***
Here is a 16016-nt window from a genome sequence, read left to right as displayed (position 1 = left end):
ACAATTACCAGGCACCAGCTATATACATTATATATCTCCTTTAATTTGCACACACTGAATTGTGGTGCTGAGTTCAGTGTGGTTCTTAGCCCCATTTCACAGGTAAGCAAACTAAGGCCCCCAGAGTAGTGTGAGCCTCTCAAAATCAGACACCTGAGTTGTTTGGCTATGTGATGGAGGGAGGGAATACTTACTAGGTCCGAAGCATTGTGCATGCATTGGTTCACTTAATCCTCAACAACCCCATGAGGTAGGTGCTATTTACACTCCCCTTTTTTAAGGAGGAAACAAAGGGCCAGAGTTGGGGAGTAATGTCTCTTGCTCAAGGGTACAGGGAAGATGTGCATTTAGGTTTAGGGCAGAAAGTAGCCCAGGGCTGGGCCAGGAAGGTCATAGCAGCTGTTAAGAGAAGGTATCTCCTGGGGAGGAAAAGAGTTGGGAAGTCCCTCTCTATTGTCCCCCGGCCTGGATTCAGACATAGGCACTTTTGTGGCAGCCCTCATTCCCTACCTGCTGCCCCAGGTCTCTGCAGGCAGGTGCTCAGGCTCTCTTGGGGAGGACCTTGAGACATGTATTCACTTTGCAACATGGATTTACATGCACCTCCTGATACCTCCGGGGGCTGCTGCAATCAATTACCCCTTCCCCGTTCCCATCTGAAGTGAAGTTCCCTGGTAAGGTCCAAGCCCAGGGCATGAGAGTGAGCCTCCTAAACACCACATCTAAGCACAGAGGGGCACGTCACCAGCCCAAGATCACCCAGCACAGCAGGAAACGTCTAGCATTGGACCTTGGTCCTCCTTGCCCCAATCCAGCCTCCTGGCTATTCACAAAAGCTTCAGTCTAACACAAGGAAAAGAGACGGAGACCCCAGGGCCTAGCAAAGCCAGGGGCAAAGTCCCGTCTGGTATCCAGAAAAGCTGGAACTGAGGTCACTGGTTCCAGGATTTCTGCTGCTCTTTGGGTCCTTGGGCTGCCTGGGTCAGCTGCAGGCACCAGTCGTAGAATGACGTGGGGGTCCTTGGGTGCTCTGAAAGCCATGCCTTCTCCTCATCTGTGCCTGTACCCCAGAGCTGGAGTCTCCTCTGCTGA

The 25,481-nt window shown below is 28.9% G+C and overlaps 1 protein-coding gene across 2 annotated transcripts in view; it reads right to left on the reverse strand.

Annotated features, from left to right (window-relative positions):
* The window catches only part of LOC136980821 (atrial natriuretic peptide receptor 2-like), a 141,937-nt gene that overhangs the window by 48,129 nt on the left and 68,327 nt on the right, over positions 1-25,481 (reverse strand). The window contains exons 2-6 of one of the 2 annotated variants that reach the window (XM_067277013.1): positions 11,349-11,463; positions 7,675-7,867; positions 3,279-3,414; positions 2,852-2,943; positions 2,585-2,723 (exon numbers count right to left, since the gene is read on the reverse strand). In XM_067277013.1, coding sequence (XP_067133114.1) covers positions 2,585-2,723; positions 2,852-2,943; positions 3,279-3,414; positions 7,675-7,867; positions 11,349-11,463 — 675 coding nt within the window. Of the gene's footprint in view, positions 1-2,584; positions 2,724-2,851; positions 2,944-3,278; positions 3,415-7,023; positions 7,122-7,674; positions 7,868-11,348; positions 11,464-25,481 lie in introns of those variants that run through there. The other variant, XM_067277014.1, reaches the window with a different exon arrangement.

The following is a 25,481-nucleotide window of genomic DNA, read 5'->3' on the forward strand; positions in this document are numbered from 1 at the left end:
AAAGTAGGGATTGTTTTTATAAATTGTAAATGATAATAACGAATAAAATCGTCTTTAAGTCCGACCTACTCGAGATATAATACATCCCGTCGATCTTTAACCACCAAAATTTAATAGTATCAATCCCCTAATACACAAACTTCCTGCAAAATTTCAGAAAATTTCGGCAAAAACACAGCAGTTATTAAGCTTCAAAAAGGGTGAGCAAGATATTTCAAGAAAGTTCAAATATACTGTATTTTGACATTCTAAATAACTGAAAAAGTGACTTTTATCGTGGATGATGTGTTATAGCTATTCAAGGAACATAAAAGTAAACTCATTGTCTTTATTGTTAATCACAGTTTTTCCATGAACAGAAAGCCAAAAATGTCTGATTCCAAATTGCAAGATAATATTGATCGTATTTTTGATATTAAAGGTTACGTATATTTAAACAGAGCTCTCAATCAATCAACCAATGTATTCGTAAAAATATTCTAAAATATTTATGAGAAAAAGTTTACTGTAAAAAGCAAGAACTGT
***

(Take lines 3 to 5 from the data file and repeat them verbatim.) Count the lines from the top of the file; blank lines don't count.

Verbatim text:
The 25,481-nt window shown below is 28.9% G+C and overlaps 1 protein-coding gene across 2 annotated transcripts in view; it reads right to left on the reverse strand.

Annotated features, from left to right (window-relative positions):
* The window catches only part of LOC136980821 (atrial natriuretic peptide receptor 2-like), a 141,937-nt gene that overhangs the window by 48,129 nt on the left and 68,327 nt on the right, over positions 1-25,481 (reverse strand). The window contains exons 2-6 of one of the 2 annotated variants that reach the window (XM_067277013.1): positions 11,349-11,463; positions 7,675-7,867; positions 3,279-3,414; positions 2,852-2,943; positions 2,585-2,723 (exon numbers count right to left, since the gene is read on the reverse strand). In XM_067277013.1, coding sequence (XP_067133114.1) covers positions 2,585-2,723; positions 2,852-2,943; positions 3,279-3,414; positions 7,675-7,867; positions 11,349-11,463 — 675 coding nt within the window. Of the gene's footprint in view, positions 1-2,584; positions 2,724-2,851; positions 2,944-3,278; positions 3,415-7,023; positions 7,122-7,674; positions 7,868-11,348; positions 11,464-25,481 lie in introns of those variants that run through there. The other variant, XM_067277014.1, reaches the window with a different exon arrangement.